“Benchmarking by specific industry allows you to stack yourself up against other companies and improve your organization,” Berni Hollinger writes for CH Consulting Group. “Who has the best sales per salesperson and how do you stack against them? Which company has the most efficient customer service department and how did it happen?

“In a simplistic sense, it allows you to compare your company against others – not financially, but in best practices,” she adds. “Don’t get me wrong, better processes results in higher profit to the bottom line. How can it not? Each time you improve upon a process or procedure, it saves time, equipment or supplies. Less time spent on the operational end means more time available to increase revenue.”

Periodic benchmarking allows companies to continuously audit their standing within their industry and make changes as necessary in order to preserve their competitive advantage. Because the customer experience remains at the heart of each decision an organization makes, it’s in everyone’s best interest to be up-to-date on industry standards and expectations at all times. Companies that refrain from the benchmarking process until issues arise will find themselves at a disadvantage, as it’s best to be aware of the current and emerging trends throughout the industry.

In the end, your company will reap an array of benefits, including improved quality and performance because, as an organization that’s constantly in-tune with the current industry standard, your brand will continuously strive to bring its products and services up to par with—and inevitably surpass—the norm. Doing so will also remove the tendency to become complacent, as you and your employees will have the insight and incentive necessary to push performance beyond the industry standard to remain competitive in an increasingly saturated market.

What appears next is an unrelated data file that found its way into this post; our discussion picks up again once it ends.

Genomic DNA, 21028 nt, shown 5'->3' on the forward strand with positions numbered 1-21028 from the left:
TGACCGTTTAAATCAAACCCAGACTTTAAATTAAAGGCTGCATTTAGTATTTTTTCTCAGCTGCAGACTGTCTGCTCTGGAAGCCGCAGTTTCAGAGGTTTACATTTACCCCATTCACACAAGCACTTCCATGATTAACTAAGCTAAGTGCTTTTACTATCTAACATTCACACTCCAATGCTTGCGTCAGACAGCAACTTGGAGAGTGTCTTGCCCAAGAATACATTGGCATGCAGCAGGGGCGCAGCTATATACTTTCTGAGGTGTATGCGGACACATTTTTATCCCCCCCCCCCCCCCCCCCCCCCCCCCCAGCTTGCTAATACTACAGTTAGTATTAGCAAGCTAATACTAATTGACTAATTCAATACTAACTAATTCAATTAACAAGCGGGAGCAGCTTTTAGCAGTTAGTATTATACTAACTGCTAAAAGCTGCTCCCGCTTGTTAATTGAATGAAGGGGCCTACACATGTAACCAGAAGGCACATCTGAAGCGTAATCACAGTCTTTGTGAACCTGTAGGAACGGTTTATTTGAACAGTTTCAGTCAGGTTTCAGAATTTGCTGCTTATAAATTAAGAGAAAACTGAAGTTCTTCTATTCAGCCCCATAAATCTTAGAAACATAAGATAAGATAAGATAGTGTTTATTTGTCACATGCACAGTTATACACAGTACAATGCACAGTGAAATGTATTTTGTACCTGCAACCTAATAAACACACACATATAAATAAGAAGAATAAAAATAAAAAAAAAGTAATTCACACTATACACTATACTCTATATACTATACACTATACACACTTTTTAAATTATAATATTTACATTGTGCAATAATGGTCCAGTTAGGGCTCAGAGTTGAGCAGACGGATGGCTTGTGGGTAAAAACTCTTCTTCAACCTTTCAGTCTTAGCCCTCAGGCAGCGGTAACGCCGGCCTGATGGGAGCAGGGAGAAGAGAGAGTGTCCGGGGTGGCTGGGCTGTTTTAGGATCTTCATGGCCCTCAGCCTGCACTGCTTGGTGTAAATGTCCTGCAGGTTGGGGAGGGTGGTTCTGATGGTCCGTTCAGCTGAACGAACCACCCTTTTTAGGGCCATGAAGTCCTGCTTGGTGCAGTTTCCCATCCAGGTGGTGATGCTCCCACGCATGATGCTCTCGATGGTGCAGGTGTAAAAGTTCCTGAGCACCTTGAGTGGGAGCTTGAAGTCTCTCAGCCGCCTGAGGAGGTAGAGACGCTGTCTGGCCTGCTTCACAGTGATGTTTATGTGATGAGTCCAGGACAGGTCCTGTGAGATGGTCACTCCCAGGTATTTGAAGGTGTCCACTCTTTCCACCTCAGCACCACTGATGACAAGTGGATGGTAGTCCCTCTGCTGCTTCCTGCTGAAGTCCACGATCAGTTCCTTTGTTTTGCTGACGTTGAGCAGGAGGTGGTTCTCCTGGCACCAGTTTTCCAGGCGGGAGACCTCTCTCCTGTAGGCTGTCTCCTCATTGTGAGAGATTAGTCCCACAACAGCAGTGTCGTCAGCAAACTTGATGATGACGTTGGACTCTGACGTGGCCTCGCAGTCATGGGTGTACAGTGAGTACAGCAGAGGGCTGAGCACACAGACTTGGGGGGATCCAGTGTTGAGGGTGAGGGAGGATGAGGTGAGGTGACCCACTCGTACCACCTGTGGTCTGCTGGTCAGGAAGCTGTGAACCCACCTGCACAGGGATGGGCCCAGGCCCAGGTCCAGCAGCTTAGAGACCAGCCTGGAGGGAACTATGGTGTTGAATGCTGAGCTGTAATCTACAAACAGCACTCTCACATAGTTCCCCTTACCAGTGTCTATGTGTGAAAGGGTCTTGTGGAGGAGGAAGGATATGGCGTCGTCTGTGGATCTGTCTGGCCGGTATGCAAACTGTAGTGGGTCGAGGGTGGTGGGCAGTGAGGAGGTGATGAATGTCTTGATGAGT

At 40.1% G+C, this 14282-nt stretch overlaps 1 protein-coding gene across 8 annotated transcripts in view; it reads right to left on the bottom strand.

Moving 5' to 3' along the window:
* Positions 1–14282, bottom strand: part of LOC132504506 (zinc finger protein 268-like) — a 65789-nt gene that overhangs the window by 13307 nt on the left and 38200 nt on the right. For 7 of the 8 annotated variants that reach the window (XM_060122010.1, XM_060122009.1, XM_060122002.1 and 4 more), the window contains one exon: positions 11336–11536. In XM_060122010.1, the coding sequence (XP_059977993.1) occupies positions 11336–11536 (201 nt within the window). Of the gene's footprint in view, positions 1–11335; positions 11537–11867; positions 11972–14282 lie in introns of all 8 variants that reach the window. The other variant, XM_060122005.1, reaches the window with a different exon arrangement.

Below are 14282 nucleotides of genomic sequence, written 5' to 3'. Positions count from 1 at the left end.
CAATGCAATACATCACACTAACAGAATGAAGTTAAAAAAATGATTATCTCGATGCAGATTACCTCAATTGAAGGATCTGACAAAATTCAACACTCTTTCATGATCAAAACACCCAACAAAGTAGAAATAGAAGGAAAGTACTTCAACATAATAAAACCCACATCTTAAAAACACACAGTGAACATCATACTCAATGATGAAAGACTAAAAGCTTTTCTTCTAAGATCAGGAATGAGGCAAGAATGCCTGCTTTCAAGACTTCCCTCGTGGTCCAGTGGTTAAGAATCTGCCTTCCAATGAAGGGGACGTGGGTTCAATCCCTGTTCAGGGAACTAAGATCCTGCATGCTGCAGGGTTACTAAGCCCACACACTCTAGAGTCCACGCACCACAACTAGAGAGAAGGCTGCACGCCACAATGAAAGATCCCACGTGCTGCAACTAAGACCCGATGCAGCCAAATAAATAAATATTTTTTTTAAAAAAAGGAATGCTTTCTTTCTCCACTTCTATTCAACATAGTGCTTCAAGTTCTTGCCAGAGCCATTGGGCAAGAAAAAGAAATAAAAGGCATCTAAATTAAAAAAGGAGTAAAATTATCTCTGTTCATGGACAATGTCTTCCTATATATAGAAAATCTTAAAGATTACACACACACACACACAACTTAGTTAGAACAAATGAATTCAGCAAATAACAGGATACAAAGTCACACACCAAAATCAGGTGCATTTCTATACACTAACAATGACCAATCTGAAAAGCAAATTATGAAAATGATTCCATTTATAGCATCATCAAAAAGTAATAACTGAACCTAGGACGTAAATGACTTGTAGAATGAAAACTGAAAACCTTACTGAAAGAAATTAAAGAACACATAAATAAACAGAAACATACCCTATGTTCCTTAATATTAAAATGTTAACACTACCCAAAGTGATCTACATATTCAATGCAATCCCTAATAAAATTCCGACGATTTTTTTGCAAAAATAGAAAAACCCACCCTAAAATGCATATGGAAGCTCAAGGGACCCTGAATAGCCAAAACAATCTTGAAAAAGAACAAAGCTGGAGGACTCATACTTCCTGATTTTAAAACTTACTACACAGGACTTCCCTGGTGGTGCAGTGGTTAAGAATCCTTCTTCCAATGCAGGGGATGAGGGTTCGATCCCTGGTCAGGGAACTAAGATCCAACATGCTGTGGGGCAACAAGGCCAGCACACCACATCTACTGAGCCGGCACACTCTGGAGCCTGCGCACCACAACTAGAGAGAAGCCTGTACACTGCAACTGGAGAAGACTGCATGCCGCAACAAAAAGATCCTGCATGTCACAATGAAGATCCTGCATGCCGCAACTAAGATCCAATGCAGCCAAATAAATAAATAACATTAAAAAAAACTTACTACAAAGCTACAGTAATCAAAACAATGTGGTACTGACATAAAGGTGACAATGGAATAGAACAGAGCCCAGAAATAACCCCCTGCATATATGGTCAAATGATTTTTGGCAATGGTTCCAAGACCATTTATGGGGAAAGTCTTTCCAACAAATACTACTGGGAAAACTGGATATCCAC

Consistent benchmarking will reveal weak spots early, allowing your organization to initiate proactive measures that reinforce your leadership and dedication to the overall customer experience.

 

In Business, Data Analytics Will Always Be Critical to Gain the Competitive Advantage

It’s an adage as old as capitalism: to know the customer, one must become the customer. It’s imperative that companies keep up with customer sentiment in order to remain one step ahead of any complaints or concerns that might arise. Business analytics, however, enable organizations to collect customer feedback in an effort to provide structure amongst the unstructured data that pours in continuously. But when there’s so much chatter to weed through and decipher, it’s not always easy to decide what your brand’s next steps should be.

That’s why customer data plays an important role.